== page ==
The plant species found growing on salt marshes reflect the influence of brackish water upon the area. Common scurvy grass is just one of the interesting plants growing in Saeftinghe; the species is characteristic for brackish marshes and readily grows here. Species like sea aster, sea club-rush, sea milkwort, sea arrowgrass, common saltmarsh grass and saltmarsh rush all grow abundantly throughout Saeftinghe. Less common species include celery, slender haresear, vulpia and lesser centaury. In the easterly part, where fresh water has a greater influence, large reed beds have developed: the largest growing in the Netherlands. Although reed beds are not of great botanical interest, they are very valuable for birds. It is anticipated that the reed beds will gradually develop and more shrub species will start inhabiting the area - the first elderberry has already established itself. The higher, raised areas of salt marsh are grazed by cattle and some of Saeftinghe’s richest flora is found here.
Common scurvy grass
Saefinghe is home to a large population of several thousand Colletes halophilus – a rare solitary bee, which digs its holes in sandy soils, and lives mainly on sea aster. This is why its distribution is restricted to sandy parts of saltmarsh habitat. The brood parasite or cuckoo bee, Epeolus tarsalis, is even rarer but has a large population in Saeftinghe. Another very rare species occurring here is the Mimumesa sibiricina: in Western Europe only a few isolated populations exist, of which the Saeftinghe population is the largest.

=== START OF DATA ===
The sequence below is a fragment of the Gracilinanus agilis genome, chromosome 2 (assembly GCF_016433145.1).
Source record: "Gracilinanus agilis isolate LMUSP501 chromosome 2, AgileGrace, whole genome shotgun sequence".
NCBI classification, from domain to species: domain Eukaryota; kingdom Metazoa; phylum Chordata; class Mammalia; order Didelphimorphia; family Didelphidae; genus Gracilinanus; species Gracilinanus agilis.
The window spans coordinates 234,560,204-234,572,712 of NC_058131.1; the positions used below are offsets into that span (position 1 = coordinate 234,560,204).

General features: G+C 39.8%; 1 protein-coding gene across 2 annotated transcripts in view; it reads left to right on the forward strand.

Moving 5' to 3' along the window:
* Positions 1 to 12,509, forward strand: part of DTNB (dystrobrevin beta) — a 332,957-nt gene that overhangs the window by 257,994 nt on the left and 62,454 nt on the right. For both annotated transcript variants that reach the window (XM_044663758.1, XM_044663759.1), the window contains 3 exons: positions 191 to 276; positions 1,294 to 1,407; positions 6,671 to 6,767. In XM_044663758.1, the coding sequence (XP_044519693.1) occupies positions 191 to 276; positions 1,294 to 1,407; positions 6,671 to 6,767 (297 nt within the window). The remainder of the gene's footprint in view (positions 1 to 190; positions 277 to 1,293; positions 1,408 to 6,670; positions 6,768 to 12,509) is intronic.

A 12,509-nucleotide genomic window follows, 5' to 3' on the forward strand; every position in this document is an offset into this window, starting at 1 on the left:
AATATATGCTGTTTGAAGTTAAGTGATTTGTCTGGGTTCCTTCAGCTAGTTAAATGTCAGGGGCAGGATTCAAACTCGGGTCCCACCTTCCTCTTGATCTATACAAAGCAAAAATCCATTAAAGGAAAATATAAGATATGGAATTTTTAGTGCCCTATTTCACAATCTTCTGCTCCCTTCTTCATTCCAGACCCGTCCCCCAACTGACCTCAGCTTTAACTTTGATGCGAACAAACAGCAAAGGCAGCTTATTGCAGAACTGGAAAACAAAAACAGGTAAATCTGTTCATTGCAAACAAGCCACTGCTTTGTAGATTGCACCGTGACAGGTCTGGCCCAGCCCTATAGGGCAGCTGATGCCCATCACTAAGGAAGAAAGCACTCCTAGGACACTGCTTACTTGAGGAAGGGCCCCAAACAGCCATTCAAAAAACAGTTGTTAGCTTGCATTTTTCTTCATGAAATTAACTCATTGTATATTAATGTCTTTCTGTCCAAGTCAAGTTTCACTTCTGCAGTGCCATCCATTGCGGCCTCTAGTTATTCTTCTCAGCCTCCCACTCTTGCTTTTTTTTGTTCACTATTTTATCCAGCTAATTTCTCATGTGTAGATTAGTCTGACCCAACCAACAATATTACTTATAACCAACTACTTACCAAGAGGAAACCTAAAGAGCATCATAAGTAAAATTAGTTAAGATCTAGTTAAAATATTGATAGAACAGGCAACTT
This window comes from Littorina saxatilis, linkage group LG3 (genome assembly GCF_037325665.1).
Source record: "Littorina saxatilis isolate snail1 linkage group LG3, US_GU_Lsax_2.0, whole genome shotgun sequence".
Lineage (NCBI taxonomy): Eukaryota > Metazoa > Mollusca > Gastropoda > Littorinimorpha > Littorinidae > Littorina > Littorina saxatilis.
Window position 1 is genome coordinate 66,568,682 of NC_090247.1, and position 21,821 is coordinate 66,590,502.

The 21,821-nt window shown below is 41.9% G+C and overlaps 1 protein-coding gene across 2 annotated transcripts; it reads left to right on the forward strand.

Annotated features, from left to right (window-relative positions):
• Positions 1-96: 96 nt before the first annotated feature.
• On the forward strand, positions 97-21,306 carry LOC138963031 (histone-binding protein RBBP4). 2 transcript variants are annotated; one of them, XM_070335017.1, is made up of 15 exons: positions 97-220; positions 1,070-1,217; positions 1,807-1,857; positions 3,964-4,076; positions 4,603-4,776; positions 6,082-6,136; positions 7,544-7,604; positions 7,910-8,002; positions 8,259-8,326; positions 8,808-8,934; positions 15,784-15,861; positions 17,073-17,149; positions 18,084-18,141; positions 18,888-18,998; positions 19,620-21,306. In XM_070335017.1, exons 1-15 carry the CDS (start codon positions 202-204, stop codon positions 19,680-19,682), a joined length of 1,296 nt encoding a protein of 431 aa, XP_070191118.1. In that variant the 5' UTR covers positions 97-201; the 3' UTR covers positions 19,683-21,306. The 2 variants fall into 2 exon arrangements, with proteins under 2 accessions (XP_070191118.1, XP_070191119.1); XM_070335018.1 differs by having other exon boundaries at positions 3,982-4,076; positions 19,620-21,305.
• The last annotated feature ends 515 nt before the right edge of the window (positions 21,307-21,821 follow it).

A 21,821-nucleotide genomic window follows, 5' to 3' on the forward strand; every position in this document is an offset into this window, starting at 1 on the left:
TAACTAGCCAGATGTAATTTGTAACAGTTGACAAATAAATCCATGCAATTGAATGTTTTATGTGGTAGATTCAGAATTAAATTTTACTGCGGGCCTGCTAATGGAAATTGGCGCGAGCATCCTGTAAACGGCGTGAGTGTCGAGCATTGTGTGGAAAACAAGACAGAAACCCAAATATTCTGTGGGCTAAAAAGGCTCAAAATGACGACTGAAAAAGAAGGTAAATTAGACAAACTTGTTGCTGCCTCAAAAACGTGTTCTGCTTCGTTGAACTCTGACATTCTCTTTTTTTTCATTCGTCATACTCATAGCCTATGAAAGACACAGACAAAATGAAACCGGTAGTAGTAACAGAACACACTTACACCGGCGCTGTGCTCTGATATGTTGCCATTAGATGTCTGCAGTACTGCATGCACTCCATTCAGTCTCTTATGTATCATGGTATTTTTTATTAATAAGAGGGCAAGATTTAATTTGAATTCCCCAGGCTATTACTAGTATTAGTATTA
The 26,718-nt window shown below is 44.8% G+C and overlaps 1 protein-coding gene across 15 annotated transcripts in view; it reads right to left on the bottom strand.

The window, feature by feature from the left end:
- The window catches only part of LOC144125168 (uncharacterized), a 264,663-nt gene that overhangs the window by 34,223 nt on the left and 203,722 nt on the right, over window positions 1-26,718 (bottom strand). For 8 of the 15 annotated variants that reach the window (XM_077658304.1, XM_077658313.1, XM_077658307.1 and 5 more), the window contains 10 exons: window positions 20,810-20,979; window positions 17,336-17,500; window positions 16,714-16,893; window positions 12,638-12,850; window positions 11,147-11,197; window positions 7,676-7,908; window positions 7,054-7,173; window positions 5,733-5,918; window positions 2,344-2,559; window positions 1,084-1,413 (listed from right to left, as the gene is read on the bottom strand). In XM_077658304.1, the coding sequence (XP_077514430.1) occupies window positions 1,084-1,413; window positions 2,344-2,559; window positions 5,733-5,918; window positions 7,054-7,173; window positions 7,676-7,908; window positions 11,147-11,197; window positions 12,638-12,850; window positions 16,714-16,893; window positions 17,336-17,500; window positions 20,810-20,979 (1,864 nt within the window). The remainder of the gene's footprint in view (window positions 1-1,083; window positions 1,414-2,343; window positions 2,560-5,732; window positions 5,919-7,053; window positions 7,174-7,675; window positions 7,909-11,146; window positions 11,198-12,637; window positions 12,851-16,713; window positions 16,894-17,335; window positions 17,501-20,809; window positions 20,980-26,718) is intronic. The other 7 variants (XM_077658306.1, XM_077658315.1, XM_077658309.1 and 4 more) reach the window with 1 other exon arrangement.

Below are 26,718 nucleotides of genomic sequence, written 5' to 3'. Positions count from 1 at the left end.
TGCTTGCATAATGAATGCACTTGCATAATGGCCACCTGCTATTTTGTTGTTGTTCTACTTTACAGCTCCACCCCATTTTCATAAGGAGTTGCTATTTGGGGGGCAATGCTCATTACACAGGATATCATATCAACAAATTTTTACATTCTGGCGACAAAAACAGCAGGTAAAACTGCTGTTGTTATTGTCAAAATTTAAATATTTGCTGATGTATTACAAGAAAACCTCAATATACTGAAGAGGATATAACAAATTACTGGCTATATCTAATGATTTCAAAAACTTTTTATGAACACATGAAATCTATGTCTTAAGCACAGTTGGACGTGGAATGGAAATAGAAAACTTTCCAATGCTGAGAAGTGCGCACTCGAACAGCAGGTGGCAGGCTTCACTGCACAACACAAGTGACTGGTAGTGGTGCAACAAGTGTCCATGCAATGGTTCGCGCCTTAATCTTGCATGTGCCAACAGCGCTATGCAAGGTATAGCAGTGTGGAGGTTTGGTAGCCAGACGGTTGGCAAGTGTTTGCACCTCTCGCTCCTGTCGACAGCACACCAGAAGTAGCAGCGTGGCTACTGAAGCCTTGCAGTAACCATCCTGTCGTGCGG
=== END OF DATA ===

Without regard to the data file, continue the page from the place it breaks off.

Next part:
The fly species found in Saeftinghe have a characteristic composition for salt marsh habitat, with typical species such as Helophilus trivittatus and the coastal Platycheirus immarginatus. Saeftinghe also has a large population of the rare hover fly Platycheirus immarginatus. Of the horse-fly family, two uncommon species can be found: Haematopota bigoti and Hybomitra expollicata. In both species, the larvae live in brackish salt marshes. Large numbers of migrating and wandering butterflies can be spotted on the dikes and dams in and around Saeftinghe. For instance, in the summer of 2013, hundreds of dark clouded yellows were present. Butterflies do not like to cross water and tend to follow the coast for that reason. Interesting observations include small heath, wall brown and brown argus.
Picture on top of the page: Cuckoo bee.